Hey Savvy Readers! Happy National Coming Out Day! I hope you’re having a safe and happy day surrounded by people who who love and support you. Whether you’ve already shared your sexuality and/or gender with the world, if you’re not ready yet, or if you’re just looking to learn more about the LGBTQ+ community, here are a list of books for all ages of readers!
Hazel’s Theory of Evolution by Lisa Jenn Bigelow
Hazel knows a lot about the world. That’s because when she’s not hanging with her best friend, taking care of her dog, or helping care for the goats on her family’s farm, she loves reading through dusty encyclopedias. But as Hazel gets ready to start eighth grade at a new school, she doesn’t feel like she has the answers with what’s to come. As Hazel struggles to cope, she’ll come to realize that sometimes you have to look within yourself—instead of the pages of a book—to find the answer to life’s most important questions.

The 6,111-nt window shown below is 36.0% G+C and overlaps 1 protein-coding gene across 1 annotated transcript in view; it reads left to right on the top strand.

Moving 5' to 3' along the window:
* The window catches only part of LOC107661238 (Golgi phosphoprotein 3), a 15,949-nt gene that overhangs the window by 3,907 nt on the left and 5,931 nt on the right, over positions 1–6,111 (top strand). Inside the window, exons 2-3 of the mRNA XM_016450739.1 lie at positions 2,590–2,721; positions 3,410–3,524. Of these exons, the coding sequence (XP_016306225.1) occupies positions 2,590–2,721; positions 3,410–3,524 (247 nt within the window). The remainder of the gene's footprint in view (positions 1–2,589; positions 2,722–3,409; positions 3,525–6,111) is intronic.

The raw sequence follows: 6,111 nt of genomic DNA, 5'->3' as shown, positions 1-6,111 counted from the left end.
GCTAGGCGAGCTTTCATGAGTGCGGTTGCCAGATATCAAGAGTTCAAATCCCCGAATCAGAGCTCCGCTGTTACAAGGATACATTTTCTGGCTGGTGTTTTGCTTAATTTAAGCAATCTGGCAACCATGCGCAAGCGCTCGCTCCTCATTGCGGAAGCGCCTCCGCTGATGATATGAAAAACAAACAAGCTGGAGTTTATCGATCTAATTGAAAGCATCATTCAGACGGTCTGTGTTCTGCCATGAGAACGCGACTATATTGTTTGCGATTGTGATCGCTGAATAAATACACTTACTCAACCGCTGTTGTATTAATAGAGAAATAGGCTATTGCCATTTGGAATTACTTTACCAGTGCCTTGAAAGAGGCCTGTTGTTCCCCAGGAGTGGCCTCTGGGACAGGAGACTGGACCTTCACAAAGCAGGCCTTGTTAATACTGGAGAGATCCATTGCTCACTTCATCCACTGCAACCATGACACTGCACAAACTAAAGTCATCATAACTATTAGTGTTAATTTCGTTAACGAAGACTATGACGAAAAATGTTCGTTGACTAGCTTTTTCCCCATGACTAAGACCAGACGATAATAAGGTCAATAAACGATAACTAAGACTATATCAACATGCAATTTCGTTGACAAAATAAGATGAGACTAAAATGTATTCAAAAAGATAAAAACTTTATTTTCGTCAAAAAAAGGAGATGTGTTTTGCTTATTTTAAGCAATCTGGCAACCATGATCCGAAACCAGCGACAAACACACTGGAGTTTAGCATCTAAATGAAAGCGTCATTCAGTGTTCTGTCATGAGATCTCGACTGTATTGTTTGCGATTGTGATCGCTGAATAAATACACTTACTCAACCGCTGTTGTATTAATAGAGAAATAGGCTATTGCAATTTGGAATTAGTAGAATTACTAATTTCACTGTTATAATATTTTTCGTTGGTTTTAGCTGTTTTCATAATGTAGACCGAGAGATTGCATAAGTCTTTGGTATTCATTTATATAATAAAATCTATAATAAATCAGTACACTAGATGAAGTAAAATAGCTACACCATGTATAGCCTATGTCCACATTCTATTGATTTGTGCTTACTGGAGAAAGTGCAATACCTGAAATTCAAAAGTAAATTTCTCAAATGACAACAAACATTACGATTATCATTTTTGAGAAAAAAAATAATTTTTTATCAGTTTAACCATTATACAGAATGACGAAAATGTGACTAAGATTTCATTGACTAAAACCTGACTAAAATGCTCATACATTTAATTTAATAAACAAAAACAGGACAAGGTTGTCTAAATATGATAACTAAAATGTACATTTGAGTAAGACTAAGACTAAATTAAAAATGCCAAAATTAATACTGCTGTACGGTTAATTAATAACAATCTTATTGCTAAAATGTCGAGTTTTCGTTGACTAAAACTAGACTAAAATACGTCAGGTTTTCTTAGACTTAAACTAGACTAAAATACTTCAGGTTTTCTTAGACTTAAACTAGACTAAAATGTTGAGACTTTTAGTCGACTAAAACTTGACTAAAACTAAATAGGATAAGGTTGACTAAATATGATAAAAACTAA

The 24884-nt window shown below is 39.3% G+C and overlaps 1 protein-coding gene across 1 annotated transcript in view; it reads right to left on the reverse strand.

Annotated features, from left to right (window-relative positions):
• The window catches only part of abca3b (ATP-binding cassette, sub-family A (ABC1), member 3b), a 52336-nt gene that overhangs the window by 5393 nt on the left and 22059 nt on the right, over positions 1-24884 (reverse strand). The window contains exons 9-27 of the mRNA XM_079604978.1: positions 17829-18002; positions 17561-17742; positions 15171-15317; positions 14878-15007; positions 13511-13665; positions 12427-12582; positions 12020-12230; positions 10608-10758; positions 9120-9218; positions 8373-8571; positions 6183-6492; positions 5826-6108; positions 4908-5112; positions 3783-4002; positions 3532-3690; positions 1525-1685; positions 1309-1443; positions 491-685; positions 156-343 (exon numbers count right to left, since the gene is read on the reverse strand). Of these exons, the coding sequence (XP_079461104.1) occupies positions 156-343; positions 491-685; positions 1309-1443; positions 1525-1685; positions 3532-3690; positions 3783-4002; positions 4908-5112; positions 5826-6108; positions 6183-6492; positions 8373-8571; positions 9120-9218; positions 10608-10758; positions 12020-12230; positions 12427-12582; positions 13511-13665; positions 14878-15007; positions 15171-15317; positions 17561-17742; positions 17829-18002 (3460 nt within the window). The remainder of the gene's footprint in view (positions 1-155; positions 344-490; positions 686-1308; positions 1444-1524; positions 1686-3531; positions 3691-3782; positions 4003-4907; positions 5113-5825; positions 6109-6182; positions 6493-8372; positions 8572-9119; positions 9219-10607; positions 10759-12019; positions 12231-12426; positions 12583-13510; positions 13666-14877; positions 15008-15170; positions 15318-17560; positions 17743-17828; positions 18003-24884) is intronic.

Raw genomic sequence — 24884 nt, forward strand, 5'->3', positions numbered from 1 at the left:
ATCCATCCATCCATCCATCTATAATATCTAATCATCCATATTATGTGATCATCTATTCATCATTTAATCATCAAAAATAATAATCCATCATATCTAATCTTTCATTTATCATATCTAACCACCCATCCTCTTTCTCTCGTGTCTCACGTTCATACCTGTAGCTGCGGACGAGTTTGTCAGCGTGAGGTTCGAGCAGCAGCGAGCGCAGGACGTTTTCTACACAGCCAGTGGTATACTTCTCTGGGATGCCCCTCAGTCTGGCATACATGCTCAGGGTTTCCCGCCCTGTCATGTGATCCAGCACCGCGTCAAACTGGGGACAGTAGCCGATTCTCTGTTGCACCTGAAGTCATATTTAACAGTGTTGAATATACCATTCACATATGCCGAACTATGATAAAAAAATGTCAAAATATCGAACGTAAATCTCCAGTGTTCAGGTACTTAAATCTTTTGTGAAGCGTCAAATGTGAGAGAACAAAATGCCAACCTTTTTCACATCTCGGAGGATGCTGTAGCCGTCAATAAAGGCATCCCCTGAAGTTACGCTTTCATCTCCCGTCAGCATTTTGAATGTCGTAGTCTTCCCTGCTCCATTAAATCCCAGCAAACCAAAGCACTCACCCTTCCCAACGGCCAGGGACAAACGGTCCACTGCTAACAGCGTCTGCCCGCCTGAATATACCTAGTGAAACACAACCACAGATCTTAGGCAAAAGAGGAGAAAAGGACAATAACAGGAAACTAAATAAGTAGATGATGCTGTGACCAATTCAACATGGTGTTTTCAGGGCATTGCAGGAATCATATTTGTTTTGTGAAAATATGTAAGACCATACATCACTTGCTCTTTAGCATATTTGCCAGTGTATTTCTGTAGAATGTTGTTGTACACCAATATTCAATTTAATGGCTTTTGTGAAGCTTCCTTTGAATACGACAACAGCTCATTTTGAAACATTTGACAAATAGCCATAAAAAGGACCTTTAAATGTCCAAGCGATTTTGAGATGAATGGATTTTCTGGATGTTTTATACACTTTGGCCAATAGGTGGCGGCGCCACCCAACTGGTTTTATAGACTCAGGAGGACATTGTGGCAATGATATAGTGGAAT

This Is Kind of an Epic Love Story by Kheryn Callender
Nathan Bird doesn’t believe in happy endings. Although he’s the ultimate film buff and an aspiring screenwriter, Nate’s seen the demise of too many relationships to believe that happy endings exist in real life. Playing it safe to avoid a broken heart has been his MO ever since his father died and left his mom to unravel—but this strategy is not without fault. His best-friend-turned-girlfriend-turned-best-friend-again, Florence, is set on making sure Nate finds someone else. And in a twist that is rom-com-worthy, someone does come along: Oliver James Hernández, his childhood best friend. After a painful mix-up when they were little, Nate finally has the chance to tell Ollie the truth about his feelings. But can Nate find the courage to pursue his own happily ever after?
Crier’s War by Nina Varela